Tekkon Kinkreet is, apart from Eien no Hou, the last of the big movies of 2006 to get released on DVD. As it has been produced by the Studio 4C, I was obviously looking forward to it, and I must say that it turned, along with Toki wo Kakeru Shoujo into the best of the movies, released in 2006.
Don’t be scared by the strange look of the series. What we’ve got here is a heart-wrenching drama between two brothers, who have been abandoned to the streets in the neighbourhood of Tekkon Kinkreet, or Treasure Island. In here, a strange culture has developed. The oldest of the brothers (Kuro, black) lives through fighting others, and yet the two of them are on good terms with the police due to the younger one(Shiro, white), who seems to have some kind of mental illness: even though he’s eleven years old, he acts like he’s six years younger.
Tekkon Kinkreet is chockfull of symbolism. It just shows how living on the streets can be incredibly fragile for young children, and yet the two boys somehow manage to mentally survive by depending on each other. The younger brother often holds entire monologues, which can either be totally random or incredibly deep. Also expect these monologues and the dialogues to be written with a great deal of care and attention, to make it feel as natural as possible.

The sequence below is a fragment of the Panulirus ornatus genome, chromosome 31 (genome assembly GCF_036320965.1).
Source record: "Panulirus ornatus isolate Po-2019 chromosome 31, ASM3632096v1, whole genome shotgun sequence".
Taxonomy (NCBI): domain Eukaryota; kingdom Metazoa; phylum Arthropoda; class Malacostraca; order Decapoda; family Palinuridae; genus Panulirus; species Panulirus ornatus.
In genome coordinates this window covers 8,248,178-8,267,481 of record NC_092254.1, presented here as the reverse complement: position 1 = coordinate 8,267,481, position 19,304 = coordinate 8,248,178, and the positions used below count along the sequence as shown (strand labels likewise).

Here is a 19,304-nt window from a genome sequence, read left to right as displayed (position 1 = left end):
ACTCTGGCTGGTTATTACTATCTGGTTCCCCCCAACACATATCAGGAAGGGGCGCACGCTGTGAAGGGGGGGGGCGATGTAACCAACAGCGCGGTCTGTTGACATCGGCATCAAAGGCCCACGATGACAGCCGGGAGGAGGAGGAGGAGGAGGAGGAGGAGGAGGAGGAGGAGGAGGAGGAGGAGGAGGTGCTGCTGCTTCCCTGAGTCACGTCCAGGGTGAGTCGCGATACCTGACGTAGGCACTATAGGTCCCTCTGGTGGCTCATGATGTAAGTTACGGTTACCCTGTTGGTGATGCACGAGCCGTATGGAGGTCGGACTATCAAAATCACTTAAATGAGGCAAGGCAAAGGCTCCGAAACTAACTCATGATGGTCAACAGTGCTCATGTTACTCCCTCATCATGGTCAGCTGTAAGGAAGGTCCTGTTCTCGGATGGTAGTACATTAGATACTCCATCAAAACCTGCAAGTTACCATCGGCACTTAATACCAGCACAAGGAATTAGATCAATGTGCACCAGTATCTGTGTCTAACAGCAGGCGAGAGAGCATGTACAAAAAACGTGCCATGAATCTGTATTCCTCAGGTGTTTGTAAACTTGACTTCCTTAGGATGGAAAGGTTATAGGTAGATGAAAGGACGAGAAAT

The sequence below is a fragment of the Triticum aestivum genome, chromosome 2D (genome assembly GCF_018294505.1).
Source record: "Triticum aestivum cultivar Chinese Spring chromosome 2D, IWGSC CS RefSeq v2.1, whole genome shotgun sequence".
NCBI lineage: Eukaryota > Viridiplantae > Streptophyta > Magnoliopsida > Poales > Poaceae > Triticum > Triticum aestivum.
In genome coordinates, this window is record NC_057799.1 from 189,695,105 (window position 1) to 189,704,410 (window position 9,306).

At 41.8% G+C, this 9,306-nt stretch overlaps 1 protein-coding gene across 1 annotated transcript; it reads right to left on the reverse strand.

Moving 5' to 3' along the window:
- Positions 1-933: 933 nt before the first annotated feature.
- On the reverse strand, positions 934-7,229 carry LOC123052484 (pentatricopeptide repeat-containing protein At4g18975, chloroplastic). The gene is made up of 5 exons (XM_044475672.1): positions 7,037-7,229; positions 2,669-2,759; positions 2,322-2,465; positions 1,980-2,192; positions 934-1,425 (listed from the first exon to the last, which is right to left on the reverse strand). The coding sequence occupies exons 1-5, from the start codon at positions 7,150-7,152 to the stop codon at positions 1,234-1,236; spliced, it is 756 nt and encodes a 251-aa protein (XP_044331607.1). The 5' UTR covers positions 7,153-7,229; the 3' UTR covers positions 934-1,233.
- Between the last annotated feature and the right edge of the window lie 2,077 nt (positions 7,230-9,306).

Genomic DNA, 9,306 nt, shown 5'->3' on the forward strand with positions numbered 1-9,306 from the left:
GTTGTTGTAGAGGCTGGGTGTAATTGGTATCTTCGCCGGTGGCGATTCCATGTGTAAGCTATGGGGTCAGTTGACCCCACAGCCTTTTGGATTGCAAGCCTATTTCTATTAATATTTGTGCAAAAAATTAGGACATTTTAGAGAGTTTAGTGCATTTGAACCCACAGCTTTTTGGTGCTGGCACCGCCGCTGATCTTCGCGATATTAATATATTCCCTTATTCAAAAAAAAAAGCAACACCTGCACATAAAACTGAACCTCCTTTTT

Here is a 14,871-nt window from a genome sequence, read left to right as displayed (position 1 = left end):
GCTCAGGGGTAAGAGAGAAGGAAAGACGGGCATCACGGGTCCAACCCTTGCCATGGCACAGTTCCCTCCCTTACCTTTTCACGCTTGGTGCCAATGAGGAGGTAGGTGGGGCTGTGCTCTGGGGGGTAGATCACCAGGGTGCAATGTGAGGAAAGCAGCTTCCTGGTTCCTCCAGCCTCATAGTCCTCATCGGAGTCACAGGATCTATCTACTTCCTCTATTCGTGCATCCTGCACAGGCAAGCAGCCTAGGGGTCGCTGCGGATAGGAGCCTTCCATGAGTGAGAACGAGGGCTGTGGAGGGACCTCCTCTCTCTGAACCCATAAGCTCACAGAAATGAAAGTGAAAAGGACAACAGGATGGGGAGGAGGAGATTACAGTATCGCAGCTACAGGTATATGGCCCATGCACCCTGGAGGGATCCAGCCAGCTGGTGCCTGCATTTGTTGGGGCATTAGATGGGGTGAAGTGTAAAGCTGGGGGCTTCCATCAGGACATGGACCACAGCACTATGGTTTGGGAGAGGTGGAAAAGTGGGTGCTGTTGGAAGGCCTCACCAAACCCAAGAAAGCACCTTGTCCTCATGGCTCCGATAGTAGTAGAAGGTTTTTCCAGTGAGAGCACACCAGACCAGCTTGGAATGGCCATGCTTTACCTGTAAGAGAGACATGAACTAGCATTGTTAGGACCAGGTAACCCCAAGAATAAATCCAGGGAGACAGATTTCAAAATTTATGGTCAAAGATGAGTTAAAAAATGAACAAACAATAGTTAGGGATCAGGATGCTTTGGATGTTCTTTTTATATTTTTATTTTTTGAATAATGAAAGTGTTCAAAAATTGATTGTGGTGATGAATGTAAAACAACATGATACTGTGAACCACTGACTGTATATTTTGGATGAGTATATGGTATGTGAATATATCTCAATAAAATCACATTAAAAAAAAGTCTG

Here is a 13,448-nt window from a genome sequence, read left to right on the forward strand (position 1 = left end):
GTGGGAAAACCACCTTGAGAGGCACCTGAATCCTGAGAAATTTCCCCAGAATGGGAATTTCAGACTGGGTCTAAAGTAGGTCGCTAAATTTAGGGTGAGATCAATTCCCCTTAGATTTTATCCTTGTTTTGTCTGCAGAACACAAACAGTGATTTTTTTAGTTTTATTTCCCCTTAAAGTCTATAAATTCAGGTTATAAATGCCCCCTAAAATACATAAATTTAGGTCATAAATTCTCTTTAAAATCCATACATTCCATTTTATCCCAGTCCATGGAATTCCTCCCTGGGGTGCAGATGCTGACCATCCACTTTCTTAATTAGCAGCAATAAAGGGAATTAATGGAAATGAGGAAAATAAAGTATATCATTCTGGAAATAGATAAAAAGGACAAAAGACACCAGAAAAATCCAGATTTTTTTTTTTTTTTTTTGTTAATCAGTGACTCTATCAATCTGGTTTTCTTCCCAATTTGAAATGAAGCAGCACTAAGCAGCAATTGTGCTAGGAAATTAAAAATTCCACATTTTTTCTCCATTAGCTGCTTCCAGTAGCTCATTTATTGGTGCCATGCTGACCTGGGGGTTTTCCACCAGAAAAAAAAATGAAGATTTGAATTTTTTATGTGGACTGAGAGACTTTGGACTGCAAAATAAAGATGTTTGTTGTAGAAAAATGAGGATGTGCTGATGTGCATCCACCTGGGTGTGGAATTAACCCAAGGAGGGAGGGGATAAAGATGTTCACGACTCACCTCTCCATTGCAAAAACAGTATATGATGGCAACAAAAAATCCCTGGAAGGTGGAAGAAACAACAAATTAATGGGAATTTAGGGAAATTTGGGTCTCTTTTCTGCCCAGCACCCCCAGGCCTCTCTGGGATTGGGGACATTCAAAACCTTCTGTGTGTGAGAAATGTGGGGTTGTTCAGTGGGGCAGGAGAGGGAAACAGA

For the past month, I’ve been watching a lot of different movies, though none of them really found enough time to develop both its main and side-characters well, though Tekkon Kinkreet finally shows an exception t this rule. The side-characters, a bunch of policemen and yakuza go surprisingly deep, and some of the saddest scenes in the movie are between them. I think that the main problem is that none of them really has any background, but they way they’re fleshed out and developed totally makes up for it.
The only real bad point comes from some supernatural elements that get introduced near the end of the movie, most importantly the final bad guy. Their symbolic value is huge, but I would have liked to see a bit more development in this department, as it feels a bit strange and out-of-place.
Overall, I can imagine that not a lot of people are going to be picking this up by just looking at the promo-art, but beyond waits a gem of a movie. Studio 4C are really one of the best movie-producers out there, and their unique style and originality proves to be a true delight. These guys know what it takes to make a good movie.